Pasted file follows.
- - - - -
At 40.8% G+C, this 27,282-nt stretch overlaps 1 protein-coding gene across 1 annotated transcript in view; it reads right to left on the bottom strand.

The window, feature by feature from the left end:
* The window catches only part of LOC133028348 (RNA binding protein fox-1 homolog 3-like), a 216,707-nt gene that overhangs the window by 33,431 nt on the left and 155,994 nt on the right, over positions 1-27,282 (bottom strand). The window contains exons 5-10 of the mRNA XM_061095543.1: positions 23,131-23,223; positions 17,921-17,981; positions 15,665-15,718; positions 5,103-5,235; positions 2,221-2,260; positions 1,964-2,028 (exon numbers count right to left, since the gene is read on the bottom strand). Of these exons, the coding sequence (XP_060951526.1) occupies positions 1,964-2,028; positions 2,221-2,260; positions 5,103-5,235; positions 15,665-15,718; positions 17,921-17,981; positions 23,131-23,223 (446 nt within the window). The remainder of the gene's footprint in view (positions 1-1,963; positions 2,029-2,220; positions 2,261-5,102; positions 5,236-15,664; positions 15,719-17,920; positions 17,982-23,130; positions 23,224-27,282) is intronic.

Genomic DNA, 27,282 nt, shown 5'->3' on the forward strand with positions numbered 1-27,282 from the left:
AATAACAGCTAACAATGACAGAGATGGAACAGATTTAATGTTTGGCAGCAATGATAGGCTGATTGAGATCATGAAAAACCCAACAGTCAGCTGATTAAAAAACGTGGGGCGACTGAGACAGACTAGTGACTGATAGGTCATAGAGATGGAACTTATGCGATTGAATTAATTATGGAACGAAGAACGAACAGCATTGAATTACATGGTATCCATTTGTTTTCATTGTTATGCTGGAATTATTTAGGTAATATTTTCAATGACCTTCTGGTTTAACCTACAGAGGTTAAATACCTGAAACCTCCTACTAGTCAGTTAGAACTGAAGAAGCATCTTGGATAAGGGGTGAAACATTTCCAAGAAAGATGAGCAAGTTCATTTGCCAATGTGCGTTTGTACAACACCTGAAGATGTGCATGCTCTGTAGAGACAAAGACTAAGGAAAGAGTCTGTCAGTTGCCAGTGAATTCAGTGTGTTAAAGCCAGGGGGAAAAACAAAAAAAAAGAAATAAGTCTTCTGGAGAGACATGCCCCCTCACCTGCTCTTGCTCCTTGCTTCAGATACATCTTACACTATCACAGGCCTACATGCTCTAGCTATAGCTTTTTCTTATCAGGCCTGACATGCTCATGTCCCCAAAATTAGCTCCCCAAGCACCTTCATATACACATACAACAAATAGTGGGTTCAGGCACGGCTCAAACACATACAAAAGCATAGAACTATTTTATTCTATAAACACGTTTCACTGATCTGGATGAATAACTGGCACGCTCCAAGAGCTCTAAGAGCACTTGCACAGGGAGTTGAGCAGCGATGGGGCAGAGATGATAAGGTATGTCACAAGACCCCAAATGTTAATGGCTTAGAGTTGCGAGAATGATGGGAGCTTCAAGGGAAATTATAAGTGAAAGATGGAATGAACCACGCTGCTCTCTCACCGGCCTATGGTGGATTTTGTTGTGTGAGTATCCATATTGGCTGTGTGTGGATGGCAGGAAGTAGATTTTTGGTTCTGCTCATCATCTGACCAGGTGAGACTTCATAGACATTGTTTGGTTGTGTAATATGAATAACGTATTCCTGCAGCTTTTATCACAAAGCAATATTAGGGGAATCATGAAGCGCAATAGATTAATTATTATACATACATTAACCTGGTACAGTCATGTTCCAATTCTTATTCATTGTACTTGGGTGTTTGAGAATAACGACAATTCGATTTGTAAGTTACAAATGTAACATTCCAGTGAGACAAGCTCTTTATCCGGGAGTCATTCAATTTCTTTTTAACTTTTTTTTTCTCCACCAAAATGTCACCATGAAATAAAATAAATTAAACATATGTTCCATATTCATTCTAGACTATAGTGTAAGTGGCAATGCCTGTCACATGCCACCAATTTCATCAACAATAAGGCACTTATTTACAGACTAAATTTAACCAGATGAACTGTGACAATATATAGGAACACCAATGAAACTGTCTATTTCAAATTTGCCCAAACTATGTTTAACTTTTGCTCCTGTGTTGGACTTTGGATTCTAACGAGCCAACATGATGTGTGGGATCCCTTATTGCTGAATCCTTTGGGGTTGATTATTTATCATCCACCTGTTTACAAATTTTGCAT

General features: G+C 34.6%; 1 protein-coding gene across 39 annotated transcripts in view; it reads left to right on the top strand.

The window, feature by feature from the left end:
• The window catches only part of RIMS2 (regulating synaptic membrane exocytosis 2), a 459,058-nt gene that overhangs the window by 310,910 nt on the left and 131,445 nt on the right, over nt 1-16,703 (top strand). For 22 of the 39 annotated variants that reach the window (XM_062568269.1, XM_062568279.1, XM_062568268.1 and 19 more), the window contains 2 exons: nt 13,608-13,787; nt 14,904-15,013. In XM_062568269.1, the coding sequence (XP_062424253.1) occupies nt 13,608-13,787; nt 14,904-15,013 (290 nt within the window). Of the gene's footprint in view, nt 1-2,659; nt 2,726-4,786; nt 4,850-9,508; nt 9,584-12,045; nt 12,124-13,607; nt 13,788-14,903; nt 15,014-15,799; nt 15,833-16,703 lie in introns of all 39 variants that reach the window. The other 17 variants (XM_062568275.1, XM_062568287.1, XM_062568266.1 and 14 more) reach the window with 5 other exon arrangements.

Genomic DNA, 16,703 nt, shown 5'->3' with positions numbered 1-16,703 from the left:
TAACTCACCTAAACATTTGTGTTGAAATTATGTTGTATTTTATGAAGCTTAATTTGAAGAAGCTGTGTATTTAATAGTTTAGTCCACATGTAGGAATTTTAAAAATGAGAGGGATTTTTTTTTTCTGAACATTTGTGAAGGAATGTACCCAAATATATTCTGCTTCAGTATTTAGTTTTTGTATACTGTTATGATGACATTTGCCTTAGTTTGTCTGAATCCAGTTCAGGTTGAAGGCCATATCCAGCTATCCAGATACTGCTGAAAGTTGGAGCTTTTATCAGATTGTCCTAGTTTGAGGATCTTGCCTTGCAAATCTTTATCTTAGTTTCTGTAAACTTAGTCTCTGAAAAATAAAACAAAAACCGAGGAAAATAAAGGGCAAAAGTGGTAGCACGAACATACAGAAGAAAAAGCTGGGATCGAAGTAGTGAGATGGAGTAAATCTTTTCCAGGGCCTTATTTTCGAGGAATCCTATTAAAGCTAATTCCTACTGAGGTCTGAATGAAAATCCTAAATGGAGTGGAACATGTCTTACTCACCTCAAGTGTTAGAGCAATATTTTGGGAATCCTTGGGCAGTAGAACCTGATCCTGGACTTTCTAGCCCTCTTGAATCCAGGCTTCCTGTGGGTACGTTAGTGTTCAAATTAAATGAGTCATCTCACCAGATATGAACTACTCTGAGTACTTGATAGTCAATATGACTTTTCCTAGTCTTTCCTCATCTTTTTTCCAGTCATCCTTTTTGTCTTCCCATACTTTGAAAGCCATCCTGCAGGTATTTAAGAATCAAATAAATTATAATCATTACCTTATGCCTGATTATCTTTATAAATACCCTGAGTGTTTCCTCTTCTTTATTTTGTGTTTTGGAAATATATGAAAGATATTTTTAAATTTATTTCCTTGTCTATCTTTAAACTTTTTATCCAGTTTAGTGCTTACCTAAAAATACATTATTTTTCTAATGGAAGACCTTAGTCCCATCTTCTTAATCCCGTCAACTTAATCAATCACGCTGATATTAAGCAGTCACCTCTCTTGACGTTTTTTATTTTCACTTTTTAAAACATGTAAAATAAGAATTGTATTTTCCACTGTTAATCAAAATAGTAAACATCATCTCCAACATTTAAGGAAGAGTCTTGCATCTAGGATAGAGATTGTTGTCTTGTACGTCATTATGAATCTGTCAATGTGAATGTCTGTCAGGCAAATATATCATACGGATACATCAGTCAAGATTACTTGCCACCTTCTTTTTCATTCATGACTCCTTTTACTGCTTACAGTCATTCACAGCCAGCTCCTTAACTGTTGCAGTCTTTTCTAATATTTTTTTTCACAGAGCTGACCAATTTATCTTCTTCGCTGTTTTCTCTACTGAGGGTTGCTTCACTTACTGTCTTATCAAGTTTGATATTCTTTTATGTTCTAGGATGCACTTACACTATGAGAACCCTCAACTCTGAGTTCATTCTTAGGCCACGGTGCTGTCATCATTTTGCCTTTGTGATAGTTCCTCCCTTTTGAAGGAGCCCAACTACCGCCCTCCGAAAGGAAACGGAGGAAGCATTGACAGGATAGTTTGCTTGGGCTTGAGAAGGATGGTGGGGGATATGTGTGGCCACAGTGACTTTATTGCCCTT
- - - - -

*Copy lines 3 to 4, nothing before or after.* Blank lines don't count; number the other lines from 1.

* The window catches only part of LOC133028348 (RNA binding protein fox-1 homolog 3-like), a 216,707-nt gene that overhangs the window by 33,431 nt on the left and 155,994 nt on the right, over positions 1-27,282 (bottom strand). The window contains exons 5-10 of the mRNA XM_061095543.1: positions 23,131-23,223; positions 17,921-17,981; positions 15,665-15,718; positions 5,103-5,235; positions 2,221-2,260; positions 1,964-2,028 (exon numbers count right to left, since the gene is read on the bottom strand). Of these exons, the coding sequence (XP_060951526.1) occupies positions 1,964-2,028; positions 2,221-2,260; positions 5,103-5,235; positions 15,665-15,718; positions 17,921-17,981; positions 23,131-23,223 (446 nt within the window). The remainder of the gene's footprint in view (positions 1-1,963; positions 2,029-2,220; positions 2,261-5,102; positions 5,236-15,664; positions 15,719-17,920; positions 17,982-23,130; positions 23,224-27,282) is intronic.

Genomic DNA, 27,282 nt, shown 5'->3' on the forward strand with positions numbered 1-27,282 from the left: